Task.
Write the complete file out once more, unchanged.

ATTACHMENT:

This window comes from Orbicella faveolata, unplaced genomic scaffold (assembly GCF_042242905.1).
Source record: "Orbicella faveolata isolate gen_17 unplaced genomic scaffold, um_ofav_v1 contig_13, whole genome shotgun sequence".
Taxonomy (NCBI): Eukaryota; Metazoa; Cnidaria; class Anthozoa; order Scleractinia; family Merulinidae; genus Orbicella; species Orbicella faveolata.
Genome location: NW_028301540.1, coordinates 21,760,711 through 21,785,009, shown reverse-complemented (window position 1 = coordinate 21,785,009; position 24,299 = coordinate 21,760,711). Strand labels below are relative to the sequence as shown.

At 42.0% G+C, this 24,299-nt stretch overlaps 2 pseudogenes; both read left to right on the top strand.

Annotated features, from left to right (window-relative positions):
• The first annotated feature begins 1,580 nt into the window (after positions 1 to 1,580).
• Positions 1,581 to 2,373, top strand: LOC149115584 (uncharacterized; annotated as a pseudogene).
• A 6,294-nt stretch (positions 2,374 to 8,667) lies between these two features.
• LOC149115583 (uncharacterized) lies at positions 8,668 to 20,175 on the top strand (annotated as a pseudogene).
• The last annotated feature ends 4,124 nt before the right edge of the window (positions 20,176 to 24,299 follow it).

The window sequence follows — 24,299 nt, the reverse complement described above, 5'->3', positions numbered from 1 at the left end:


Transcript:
This window comes from Orbicella faveolata, unplaced genomic scaffold (assembly GCF_042242905.1).
Source record: "Orbicella faveolata isolate gen_17 unplaced genomic scaffold, um_ofav_v1 contig_13, whole genome shotgun sequence".
Taxonomy (NCBI): Eukaryota; Metazoa; Cnidaria; class Anthozoa; order Scleractinia; family Merulinidae; genus Orbicella; species Orbicella faveolata.
Genome location: NW_028301540.1, coordinates 21,760,711 through 21,785,009, shown reverse-complemented (window position 1 = coordinate 21,785,009; position 24,299 = coordinate 21,760,711). Strand labels below are relative to the sequence as shown.

At 42.0% G+C, this 24,299-nt stretch overlaps 2 pseudogenes; both read left to right on the top strand.

Annotated features, from left to right (window-relative positions):
• The first annotated feature begins 1,580 nt into the window (after positions 1 to 1,580).
• Positions 1,581 to 2,373, top strand: LOC149115584 (uncharacterized; annotated as a pseudogene).
• A 6,294-nt stretch (positions 2,374 to 8,667) lies between these two features.
• LOC149115583 (uncharacterized) lies at positions 8,668 to 20,175 on the top strand (annotated as a pseudogene).
• The last annotated feature ends 4,124 nt before the right edge of the window (positions 20,176 to 24,299 follow it).

The window sequence follows — 24,299 nt, the reverse complement described above, 5'->3', positions numbered from 1 at the left end: